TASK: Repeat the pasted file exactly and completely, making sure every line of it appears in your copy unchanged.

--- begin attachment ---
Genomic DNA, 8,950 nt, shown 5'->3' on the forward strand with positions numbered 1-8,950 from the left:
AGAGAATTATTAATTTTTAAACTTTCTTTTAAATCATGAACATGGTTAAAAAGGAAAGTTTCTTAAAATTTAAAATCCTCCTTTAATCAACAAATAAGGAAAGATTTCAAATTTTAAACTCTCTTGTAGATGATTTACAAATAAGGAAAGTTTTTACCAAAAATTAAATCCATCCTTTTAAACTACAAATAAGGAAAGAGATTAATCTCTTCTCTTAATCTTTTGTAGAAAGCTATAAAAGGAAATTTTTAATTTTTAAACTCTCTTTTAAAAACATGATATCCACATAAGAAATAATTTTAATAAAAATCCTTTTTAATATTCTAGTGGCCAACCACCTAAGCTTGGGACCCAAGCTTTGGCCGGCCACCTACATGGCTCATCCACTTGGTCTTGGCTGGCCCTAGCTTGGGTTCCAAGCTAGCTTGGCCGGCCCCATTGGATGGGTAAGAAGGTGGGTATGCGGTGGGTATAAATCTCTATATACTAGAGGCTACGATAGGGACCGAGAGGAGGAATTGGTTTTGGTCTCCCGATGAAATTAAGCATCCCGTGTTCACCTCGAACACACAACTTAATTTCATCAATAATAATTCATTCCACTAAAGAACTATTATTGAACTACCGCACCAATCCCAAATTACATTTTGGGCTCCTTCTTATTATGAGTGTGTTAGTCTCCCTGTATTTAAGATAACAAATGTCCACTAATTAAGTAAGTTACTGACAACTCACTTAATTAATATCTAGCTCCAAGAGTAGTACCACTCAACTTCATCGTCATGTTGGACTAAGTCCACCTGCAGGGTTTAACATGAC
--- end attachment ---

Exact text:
Genomic DNA, 8,950 nt, shown 5'->3' on the forward strand with positions numbered 1-8,950 from the left:
AGAGAATTATTAATTTTTAAACTTTCTTTTAAATCATGAACATGGTTAAAAAGGAAAGTTTCTTAAAATTTAAAATCCTCCTTTAATCAACAAATAAGGAAAGATTTCAAATTTTAAACTCTCTTGTAGATGATTTACAAATAAGGAAAGTTTTTACCAAAAATTAAATCCATCCTTTTAAACTACAAATAAGGAAAGAGATTAATCTCTTCTCTTAATCTTTTGTAGAAAGCTATAAAAGGAAATTTTTAATTTTTAAACTCTCTTTTAAAAACATGATATCCACATAAGAAATAATTTTAATAAAAATCCTTTTTAATATTCTAGTGGCCAACCACCTAAGCTTGGGACCCAAGCTTTGGCCGGCCACCTACATGGCTCATCCACTTGGTCTTGGCTGGCCCTAGCTTGGGTTCCAAGCTAGCTTGGCCGGCCCCATTGGATGGGTAAGAAGGTGGGTATGCGGTGGGTATAAATCTCTATATACTAGAGGCTACGATAGGGACCGAGAGGAGGAATTGGTTTTGGTCTCCCGATGAAATTAAGCATCCCGTGTTCACCTCGAACACACAACTTAATTTCATCAATAATAATTCATTCCACTAAAGAACTATTATTGAACTACCGCACCAATCCCAAATTACATTTTGGGCTCCTTCTTATTATGAGTGTGTTAGTCTCCCTGTATTTAAGATAACAAATGTCCACTAATTAAGTAAGTTACTGACAACTCACTTAATTAATATCTAGCTCCAAGAGTAGTACCACTCAACTTCATCGTCATGTTGGACTAAGTCCACCTGCAGGGTTTAACATGAC